Having a backyard vegetable garden can be a lot of work, even if the end results are ultimately very rewarding. It can help you to be self-sufficient, increase the sustainability of your food sources, and lower your environmental impact. Of course, not every fruit or vegetable will ultimately flourish in your yard or your home. Oddly enough, learning how to grow green beans at home is fairly easy, and the results can be quite bountiful, indeed.
Why grow green beans?
If my Nonno has taught me anything at all about gardening, it’s that the best and most sustainable crops are those that you can replant season after season. Green beans are one such plant. Their seeds are easy to find, easy to access, easy to dry out, and if you’re doing things right, liable to flourish with each subsequent planting. They also happen to be utterly delicious and exceptionally nutritious.
Green beans are a low-calorie food that contain many key nutrients including vitamin C, dietary fiber, folate, vitamin K, and silicon. They can be sautéed, baked, grilled, blanched, or deep-fried — if you’re looking to counteract the nutritional elements, that is. The point is, there are a number of reasons to grow them in your backyard garden.
How to start a backyard bean garden
Starting a backyard garden isn’t easy, especially if you’re planning to grow green beans. Despite being a vine, full green bean plants take up quite a lot of real estate in a garden. Look for a space that has plenty of sunlight and open ground, and remember to plant sturdy support poles like a trellis, teepee, netting, or a tunnel. Old pieces of chain-link fence actually work quite well for this purpose and serve as an additional recycling element to your home garden. You can get them from local parks or sanitation departments if you ask nicely enough.
What types of green beans should I grow?
There are many different varieties of beans that can be grown in backyard gardens or even large flower pots inside your home. The two most common are bush beans and pole beans. Bush beans tend to mature quickly and only grow between 12 and 24 inches tall. The seeds are sown in late Spring and they come to harvest between seven to eight weeks after that, lasting for around three weeks total.
Pole beans are a little more expansive as they need a trellis or a pole to grow. They can reach between eight and 10 feet tall and are harvestable within 11 to 12 weeks. The longer maturation time is justified by a longer harvest season of between six to eight weeks. It all depends on what type of room you have and how long you’re willing to wait for your beans.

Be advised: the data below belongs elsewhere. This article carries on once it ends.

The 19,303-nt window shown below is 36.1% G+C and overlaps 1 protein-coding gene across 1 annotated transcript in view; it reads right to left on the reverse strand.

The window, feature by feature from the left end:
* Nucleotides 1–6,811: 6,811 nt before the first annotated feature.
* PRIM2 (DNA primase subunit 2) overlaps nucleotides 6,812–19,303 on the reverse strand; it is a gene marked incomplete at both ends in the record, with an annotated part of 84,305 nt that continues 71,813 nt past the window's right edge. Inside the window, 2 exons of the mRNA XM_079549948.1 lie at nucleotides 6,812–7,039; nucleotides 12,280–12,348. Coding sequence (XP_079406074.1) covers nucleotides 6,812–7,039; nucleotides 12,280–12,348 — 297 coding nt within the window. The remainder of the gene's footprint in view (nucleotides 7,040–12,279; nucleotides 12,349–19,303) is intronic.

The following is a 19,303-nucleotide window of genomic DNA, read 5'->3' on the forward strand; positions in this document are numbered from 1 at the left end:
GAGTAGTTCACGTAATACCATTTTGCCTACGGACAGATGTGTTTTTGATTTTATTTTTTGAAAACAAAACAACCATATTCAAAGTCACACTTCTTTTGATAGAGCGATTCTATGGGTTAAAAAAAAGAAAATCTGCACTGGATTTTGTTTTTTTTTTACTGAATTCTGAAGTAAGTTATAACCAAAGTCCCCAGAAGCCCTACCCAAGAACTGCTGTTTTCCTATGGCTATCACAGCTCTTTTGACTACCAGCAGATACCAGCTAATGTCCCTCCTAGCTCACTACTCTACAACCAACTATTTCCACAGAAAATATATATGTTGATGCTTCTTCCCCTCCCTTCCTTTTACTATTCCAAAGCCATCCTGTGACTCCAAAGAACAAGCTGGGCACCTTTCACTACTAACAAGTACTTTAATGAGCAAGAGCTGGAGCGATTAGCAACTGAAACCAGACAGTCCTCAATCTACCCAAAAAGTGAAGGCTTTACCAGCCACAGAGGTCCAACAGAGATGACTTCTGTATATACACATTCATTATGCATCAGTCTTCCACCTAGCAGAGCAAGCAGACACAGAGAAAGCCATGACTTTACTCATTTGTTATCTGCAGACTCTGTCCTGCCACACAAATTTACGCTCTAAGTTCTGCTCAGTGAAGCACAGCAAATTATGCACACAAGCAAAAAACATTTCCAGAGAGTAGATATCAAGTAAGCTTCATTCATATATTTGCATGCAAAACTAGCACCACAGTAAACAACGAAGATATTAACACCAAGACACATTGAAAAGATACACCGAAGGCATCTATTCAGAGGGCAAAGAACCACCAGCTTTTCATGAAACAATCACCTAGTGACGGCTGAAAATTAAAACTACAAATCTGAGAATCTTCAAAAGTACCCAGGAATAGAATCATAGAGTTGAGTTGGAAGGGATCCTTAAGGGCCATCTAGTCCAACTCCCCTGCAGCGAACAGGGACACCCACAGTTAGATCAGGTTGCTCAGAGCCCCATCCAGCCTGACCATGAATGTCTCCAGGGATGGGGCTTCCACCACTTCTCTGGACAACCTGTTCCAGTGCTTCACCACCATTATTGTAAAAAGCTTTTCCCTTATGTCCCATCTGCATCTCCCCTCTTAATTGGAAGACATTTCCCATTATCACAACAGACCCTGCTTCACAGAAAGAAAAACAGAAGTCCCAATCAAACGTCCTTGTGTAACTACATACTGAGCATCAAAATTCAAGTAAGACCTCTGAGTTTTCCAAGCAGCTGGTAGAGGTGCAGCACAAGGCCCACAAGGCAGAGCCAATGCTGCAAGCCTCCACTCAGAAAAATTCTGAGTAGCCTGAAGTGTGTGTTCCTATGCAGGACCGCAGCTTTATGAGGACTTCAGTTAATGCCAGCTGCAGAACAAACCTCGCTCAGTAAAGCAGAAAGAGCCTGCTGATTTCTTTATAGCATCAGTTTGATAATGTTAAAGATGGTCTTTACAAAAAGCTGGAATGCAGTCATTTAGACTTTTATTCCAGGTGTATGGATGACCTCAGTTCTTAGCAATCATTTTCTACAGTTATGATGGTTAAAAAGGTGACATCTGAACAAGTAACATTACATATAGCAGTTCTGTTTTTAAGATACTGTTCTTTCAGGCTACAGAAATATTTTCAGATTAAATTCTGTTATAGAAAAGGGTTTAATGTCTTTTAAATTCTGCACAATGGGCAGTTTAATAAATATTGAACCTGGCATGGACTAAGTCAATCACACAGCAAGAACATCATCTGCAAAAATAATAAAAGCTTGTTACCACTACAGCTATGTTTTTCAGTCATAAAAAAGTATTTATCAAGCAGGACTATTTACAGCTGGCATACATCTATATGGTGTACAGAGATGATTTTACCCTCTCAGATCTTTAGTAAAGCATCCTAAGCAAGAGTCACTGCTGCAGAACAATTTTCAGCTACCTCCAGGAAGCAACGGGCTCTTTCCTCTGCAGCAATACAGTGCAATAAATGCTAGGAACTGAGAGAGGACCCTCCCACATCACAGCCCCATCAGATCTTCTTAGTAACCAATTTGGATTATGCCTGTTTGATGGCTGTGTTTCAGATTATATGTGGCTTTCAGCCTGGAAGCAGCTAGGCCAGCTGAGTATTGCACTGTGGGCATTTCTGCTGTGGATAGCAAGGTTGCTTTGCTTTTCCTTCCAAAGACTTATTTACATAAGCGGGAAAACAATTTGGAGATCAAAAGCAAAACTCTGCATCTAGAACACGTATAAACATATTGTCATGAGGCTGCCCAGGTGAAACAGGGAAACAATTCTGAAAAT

When should I plant green beans?
Green beans are a warm-weather vegetable and most experts — including my Nonno — agree that they should be planted after the last spring frost has cleared. If the soil is too cold, the beans could rot and fail to germinate. It’s best to aim to seed when the soil has reached about 70 degrees Fahrenheit. However, if you’re looking for timelier beans, you can always plant them indoors in smaller pots before the outside ground has thawed out.
Do green beans need a lot of upkeep?
Green beans do not have a lot of upkeep at all. They require moderately fertile, well-drained soil and at least some direct sunlight. Keep watch for snails, slugs, or Mexican bean beetles, both of which can munch away at your leaves and stymie bean production. Beans are also susceptible to fungal diseases, so water them early if you can. That way, they dry out before nightfall. Like most vegetables, green beans need quite a bit of water. If the rain has been inconsistent or absent, be sure to water regularly.
How do I harvest green beans?
The more you pick your green beans, the higher your yield will be, as the plant will produce new pods every time you pick some off. Most beans are ready at between 3 and 6 inches long. To pick green beans, Harvest to Table recommends cutting or snapping beans off of the plant; never tear the pods from branches.
Check your plant daily once it starts producing green beans, and pick them often. You should be able to pick beans every few days during peak production. And don’t worry if you have too many.